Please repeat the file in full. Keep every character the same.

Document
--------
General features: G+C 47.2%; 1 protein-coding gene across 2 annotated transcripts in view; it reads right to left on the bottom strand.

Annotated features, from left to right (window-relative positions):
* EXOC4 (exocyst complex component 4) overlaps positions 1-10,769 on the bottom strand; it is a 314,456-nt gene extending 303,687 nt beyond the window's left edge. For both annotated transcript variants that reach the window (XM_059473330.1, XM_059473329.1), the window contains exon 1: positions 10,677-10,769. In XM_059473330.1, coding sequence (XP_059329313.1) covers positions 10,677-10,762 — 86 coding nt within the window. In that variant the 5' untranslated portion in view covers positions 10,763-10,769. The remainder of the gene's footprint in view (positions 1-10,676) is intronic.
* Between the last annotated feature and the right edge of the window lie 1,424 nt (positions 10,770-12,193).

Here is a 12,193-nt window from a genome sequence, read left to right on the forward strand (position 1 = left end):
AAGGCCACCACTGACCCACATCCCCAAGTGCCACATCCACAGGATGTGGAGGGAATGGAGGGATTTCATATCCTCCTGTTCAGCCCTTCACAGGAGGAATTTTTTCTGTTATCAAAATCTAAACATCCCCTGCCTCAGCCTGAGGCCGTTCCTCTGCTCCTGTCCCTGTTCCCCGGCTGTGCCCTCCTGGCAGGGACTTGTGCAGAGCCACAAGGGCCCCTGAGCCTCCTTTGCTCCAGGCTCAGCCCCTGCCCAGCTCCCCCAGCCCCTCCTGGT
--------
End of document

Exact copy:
General features: G+C 47.2%; 1 protein-coding gene across 2 annotated transcripts in view; it reads right to left on the bottom strand.

Annotated features, from left to right (window-relative positions):
* EXOC4 (exocyst complex component 4) overlaps positions 1-10,769 on the bottom strand; it is a 314,456-nt gene extending 303,687 nt beyond the window's left edge. For both annotated transcript variants that reach the window (XM_059473330.1, XM_059473329.1), the window contains exon 1: positions 10,677-10,769. In XM_059473330.1, coding sequence (XP_059329313.1) covers positions 10,677-10,762 — 86 coding nt within the window. In that variant the 5' untranslated portion in view covers positions 10,763-10,769. The remainder of the gene's footprint in view (positions 1-10,676) is intronic.
* Between the last annotated feature and the right edge of the window lie 1,424 nt (positions 10,770-12,193).

Here is a 12,193-nt window from a genome sequence, read left to right on the forward strand (position 1 = left end):
AAGGCCACCACTGACCCACATCCCCAAGTGCCACATCCACAGGATGTGGAGGGAATGGAGGGATTTCATATCCTCCTGTTCAGCCCTTCACAGGAGGAATTTTTTCTGTTATCAAAATCTAAACATCCCCTGCCTCAGCCTGAGGCCGTTCCTCTGCTCCTGTCCCTGTTCCCCGGCTGTGCCCTCCTGGCAGGGACTTGTGCAGAGCCACAAGGGCCCCTGAGCCTCCTTTGCTCCAGGCTCAGCCCCTGCCCAGCTCCCCCAGCCCCTCCTGGT